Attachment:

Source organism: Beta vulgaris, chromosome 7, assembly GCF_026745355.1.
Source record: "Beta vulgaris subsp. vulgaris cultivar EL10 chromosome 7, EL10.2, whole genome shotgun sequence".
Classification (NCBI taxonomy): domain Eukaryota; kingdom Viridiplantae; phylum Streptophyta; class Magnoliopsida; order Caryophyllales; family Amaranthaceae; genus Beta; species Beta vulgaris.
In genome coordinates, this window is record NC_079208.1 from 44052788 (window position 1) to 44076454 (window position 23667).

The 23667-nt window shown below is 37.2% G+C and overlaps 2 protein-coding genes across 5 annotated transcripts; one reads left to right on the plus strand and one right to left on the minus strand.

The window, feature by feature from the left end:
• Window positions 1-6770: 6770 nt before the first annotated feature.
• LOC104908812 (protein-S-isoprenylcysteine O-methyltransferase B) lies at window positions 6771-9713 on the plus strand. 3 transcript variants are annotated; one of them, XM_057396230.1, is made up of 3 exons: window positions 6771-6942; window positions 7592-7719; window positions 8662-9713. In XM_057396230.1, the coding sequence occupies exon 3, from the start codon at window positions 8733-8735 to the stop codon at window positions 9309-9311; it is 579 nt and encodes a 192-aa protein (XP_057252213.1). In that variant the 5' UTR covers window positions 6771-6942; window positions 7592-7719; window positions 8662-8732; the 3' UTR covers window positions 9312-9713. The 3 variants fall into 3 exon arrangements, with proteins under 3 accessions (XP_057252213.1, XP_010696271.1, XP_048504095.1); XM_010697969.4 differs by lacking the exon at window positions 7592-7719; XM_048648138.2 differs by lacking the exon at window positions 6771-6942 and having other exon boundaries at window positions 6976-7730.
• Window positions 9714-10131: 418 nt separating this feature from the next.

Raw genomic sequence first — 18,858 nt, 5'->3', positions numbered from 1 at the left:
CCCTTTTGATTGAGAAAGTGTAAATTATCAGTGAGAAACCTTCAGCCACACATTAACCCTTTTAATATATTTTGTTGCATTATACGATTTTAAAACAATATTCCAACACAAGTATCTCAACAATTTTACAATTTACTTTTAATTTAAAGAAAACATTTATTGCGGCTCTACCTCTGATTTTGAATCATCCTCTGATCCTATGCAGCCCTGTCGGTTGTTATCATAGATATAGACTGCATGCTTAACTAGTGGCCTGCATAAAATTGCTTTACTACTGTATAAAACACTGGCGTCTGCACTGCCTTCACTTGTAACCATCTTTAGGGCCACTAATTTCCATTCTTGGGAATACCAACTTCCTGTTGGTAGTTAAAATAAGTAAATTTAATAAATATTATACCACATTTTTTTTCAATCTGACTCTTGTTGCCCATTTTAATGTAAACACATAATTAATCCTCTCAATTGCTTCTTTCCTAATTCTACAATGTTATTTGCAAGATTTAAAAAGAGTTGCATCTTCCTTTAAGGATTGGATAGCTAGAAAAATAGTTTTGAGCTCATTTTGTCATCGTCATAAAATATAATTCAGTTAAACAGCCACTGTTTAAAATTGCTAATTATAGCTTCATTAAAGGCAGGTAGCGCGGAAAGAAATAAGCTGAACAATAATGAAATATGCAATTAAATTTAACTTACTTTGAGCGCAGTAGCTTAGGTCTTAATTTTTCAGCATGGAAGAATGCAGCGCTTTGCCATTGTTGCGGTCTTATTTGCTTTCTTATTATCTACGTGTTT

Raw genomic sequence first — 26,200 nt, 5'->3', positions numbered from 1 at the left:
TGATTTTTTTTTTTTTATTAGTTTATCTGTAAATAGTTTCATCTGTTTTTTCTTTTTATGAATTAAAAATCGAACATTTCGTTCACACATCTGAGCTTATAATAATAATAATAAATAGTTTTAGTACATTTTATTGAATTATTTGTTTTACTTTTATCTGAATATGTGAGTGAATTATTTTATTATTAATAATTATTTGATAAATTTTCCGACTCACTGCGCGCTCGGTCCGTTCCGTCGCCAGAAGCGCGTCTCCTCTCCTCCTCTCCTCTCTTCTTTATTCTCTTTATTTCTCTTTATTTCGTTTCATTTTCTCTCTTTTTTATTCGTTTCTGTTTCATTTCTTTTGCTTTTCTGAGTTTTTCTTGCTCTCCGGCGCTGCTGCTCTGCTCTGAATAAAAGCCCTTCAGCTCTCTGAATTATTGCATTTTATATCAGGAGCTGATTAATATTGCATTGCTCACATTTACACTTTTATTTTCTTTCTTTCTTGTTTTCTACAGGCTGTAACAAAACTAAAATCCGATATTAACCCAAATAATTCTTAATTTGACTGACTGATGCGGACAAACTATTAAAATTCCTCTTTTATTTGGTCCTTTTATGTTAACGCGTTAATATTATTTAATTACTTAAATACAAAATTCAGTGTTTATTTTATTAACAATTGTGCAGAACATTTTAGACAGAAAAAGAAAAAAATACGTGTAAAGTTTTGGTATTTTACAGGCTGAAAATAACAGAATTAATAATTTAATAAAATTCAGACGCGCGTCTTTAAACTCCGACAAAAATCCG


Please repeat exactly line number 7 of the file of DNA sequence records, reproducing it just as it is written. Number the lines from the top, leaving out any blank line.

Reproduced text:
• Window positions 1-6770: 6770 nt before the first annotated feature.